Group of nine sailors representing Vermont Society of the Floating Societies of Christian Endeavor
Top Row (Right to Left): E. R. Sanders (Ill, Rochester). R.O. Thomas (Idaho). A. L. Warren (Mo.). R. V. Howe (Neb.). Second Row (Right to Left): S. A. Shumaker (Ken.). L. E. Cook (Mass.). F. N. Strauss (Indiana). D. D. Dugan (Kiev, Warsaw). Bottom (Sitting): K. C. Philan (New York City).
"When it was sailing as part of the Great White Fleet E. Ray Sanders, who was chosen to lead all of the Endeavor sailors on the fleet, is in the back row on the far left." A History of the Floating Societies of the Christian Endeavor by Robert A. Danielson. First Fruits Press: 2014. p. 46
"Following the Spanish-American War, President Theodore Roosevelt modernized the Navy, and to demonstrate the U.S. military power on the seas following the defeat of Spain, a fleet of modern battleships was sent to travel around the world. The sixteen battleships with additional support vessels left on December 16, 1907 and returned on February 22, 1909. Called the “Great White Fleet” because of the white paint used on the vessels, this exhibition of military power also contained Floating Christian Endeavor Societies on at least two vessels, the Vermont and the Nebraska. A fireman from the Vermont Society, E. Ray Sanders, was made the president of the “Fleet Union of Floating Endeavorers” for all of the ships in the “Great White Fleet”. He was even granted a special pass by the admiral to visit the other ships as desired. On returning, Sanders along with Antoinette Jones spoke in New York City along with a British Floating Christian Endeavor member from the British ship, Inflexible." A History of the Floating Societies of the Christian Endeavor by Robert A. Danielson. First Fruits Press: 2014. p. 45.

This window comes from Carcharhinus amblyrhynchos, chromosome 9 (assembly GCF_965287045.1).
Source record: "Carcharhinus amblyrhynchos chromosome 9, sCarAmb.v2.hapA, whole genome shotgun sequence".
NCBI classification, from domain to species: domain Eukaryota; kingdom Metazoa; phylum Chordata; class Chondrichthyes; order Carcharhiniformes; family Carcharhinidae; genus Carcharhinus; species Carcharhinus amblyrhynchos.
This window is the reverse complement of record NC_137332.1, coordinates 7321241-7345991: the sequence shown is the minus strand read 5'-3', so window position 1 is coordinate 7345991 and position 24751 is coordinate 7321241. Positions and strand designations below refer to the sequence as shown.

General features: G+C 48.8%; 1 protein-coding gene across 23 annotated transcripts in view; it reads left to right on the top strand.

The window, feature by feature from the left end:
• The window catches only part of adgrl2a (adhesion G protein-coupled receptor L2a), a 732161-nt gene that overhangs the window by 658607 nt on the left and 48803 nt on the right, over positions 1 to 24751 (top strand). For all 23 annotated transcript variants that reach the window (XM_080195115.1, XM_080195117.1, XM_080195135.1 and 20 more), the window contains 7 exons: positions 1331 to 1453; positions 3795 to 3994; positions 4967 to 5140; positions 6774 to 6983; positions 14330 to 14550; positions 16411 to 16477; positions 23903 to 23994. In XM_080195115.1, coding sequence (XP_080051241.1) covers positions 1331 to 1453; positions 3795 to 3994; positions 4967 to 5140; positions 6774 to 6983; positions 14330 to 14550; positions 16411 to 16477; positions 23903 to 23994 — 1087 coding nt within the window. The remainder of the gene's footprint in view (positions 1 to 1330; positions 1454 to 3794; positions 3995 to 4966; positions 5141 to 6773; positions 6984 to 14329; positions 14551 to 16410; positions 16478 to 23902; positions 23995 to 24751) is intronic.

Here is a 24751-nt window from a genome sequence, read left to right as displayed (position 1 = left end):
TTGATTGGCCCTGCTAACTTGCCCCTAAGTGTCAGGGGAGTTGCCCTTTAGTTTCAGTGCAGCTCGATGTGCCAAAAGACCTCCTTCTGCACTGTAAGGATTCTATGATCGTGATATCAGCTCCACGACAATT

Vermont Society, Floating Societies of Christian Endeavor, sailors